That symbol has become a rallying cry for desperate Palestinians under Israeli gunships, for murderous Hamas thugs throwing rockets instead of shoes, for opportunist Ayatollahs and Muslim bigots, for all those who feel the heel of the U.S of A on their necks, and all those who like to crowd a bandwagon and hurl footwear indiscriminately. And yet I think this was never Al-Zeidi ‘s intent.
I don’t think there was any intent at all. I think that when he was confronted by the man who turned his country into a battlefield, the grinning idiot whose astonishingly self-satisfied ignorance caused the deaths of 655,000 Iraqis, who loosed the violence of Muslim sectarian hatreds and destroyed the justice system, the police, the army, the government, the health system, hospitals, sanitation, clean water, you name it he’s fucked it up so bad it will take generations to fix, the man just snapped.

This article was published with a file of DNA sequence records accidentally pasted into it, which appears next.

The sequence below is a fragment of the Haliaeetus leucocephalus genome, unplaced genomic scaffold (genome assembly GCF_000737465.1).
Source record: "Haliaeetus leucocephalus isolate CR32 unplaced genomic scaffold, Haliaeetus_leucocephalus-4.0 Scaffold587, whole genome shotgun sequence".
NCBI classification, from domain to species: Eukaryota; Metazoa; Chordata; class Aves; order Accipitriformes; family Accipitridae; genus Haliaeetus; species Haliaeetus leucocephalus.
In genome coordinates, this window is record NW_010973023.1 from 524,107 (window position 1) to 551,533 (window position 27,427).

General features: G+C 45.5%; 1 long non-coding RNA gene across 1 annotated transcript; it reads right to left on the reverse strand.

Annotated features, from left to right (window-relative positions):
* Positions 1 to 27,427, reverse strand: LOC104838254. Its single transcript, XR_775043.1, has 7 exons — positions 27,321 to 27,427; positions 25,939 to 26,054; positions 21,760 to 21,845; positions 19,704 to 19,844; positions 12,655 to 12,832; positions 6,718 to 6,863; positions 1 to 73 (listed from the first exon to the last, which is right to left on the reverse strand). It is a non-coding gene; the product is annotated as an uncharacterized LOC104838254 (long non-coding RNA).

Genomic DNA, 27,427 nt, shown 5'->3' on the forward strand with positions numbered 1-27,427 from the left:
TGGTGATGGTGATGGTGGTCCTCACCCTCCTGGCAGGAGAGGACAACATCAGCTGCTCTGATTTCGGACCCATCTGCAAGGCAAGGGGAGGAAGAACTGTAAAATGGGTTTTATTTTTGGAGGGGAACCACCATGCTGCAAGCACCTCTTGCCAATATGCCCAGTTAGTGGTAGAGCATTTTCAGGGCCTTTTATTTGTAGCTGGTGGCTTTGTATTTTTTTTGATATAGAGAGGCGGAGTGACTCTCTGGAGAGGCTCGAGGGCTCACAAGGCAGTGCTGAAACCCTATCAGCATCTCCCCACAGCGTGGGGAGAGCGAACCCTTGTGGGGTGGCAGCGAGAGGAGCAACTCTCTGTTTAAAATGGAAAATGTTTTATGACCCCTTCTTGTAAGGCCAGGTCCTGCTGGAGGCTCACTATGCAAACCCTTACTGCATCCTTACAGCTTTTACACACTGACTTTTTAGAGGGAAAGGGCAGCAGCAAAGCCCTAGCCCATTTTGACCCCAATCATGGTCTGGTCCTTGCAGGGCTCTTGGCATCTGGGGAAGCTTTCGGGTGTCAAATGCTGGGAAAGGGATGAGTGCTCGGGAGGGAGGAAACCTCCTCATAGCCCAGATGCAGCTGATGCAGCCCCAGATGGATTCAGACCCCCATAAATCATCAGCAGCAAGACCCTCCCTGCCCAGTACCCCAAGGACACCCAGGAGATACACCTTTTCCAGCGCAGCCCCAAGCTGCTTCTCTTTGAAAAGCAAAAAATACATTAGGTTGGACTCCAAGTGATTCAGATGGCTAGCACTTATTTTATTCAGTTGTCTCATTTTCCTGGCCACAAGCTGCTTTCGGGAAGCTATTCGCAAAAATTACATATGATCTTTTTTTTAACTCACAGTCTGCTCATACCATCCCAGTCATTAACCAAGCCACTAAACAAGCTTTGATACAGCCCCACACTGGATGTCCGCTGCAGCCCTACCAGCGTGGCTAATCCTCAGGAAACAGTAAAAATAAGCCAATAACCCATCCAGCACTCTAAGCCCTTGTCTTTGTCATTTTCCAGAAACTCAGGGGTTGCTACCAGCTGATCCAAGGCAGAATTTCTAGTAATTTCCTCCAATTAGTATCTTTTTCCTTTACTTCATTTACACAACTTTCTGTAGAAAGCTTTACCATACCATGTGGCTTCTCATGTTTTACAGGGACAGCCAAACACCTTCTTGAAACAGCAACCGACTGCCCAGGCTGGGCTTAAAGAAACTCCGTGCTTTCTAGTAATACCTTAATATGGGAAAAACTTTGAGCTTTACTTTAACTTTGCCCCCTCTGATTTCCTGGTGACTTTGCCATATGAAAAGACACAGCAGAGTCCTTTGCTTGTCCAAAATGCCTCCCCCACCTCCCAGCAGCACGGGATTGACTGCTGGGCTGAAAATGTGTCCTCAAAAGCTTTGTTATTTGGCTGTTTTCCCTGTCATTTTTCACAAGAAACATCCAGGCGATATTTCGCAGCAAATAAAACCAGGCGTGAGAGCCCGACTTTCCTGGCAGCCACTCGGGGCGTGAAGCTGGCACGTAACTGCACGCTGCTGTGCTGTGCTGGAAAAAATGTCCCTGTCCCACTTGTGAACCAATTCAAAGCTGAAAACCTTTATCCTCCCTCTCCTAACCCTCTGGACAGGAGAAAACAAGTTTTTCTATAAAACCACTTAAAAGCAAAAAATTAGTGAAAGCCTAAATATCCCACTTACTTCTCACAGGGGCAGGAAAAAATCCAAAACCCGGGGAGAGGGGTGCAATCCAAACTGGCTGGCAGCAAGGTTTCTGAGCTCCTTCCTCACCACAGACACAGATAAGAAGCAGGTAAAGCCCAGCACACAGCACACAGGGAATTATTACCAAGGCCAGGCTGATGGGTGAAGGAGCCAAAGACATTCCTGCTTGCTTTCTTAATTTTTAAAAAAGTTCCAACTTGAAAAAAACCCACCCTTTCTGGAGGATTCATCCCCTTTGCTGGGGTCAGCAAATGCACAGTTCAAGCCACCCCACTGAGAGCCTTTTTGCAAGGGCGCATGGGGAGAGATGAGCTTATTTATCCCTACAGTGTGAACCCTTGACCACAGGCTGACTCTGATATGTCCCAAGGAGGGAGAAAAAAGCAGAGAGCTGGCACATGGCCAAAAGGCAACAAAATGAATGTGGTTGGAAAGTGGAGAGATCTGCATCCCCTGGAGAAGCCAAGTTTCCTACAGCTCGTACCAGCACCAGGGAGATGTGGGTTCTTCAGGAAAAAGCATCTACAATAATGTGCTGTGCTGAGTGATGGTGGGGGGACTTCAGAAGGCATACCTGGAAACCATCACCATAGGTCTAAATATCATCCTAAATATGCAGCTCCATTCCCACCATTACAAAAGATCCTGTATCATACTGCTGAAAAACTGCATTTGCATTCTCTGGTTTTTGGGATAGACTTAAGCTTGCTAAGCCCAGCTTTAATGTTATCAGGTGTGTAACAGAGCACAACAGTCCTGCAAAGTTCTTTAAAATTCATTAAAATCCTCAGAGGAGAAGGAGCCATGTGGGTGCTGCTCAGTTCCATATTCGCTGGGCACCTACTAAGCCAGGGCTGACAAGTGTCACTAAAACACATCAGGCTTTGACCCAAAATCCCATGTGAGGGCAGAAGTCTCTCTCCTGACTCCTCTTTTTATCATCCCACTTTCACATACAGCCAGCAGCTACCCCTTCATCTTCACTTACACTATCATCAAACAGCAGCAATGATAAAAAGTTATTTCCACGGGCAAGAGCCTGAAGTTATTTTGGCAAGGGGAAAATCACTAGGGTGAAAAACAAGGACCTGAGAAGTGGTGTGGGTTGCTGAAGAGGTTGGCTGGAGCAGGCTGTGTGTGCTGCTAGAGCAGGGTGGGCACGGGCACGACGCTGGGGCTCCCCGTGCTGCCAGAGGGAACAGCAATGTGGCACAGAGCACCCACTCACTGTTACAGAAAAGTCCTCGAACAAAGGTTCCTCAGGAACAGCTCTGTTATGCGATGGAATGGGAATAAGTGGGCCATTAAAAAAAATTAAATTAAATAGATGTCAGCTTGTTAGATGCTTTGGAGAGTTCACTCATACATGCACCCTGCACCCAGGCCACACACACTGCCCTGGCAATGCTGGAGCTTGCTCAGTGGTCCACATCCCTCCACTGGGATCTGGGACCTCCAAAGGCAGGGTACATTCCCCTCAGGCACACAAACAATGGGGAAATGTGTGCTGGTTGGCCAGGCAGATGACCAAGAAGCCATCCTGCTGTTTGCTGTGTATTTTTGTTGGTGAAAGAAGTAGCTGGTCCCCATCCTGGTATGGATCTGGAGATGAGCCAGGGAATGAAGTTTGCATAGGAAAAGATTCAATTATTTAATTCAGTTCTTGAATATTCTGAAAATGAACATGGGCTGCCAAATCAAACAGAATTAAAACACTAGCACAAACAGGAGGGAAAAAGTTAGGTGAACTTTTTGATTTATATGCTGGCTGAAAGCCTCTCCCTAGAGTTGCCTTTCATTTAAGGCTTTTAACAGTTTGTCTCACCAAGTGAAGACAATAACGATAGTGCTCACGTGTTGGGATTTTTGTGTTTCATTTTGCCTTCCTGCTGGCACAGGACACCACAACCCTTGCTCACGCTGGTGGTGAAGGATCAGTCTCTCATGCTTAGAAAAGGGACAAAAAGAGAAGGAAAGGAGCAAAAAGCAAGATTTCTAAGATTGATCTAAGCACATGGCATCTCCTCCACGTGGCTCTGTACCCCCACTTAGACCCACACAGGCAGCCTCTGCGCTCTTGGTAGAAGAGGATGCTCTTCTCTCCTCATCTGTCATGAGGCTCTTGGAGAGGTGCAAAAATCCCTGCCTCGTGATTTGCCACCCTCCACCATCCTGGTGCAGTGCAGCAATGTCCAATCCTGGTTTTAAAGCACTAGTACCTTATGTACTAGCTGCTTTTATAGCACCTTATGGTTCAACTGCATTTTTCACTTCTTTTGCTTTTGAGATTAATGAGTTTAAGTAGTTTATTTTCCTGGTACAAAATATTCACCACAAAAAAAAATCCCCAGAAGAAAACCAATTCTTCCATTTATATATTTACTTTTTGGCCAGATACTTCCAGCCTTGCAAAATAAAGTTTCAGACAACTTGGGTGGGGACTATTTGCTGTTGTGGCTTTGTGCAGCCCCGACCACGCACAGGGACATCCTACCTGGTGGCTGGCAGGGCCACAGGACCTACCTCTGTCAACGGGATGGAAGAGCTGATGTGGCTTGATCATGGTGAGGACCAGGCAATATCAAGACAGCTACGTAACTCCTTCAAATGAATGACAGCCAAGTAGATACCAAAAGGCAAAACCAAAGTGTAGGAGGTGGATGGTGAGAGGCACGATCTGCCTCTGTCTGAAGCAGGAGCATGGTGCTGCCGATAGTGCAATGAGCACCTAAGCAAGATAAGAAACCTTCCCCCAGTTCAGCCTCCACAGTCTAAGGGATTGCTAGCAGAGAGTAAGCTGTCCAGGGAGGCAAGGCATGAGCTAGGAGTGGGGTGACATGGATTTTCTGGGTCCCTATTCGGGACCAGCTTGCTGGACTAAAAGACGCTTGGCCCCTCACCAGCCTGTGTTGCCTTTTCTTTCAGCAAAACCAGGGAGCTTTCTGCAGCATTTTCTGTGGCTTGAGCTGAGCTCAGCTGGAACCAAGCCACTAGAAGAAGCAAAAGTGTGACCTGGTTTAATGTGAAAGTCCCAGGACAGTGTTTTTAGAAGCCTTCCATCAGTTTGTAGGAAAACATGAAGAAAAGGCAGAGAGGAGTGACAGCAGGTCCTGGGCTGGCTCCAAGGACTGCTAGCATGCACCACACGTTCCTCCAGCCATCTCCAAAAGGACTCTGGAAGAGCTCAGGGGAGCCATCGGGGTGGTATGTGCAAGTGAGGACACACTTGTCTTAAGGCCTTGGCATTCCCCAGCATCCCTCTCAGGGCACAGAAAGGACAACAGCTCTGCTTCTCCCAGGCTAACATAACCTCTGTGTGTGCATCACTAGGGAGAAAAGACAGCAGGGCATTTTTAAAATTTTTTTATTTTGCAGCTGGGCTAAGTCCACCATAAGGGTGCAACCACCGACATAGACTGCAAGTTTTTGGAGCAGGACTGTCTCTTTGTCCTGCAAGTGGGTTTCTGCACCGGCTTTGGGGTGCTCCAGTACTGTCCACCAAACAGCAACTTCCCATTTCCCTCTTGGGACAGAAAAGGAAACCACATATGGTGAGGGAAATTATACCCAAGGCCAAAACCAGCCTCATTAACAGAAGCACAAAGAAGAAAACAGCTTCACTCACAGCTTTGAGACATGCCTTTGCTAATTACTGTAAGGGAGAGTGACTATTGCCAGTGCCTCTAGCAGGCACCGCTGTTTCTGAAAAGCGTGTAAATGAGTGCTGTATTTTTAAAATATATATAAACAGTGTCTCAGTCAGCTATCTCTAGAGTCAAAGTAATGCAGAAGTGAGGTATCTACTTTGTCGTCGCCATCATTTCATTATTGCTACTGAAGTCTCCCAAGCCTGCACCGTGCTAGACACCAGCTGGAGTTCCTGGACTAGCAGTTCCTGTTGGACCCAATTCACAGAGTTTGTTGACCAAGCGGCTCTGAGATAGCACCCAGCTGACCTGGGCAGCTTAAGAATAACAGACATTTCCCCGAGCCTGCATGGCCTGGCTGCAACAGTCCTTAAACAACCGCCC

For just a moment he was overwhelmed by the truth, and by the better angels of his nature, and heaved the Hush Puppies of Honourable Protest. Unlike Bruce Pardo, the calculating Californian in the Santa suit who took the good ole American way out of personal failure and gunned down, blew up, then burned down everyone he could, Muntadhar al-Zeidi just threw the Shoe of Justice, the Desert Boot of Public Accusation, the Footwear of Free Speech, the Slippers of Slapstick, the Brogues of Bush-Bashing, the Pumps of Purity, the Toe-warmers of Truth...
May God guide his feet to a place of peace.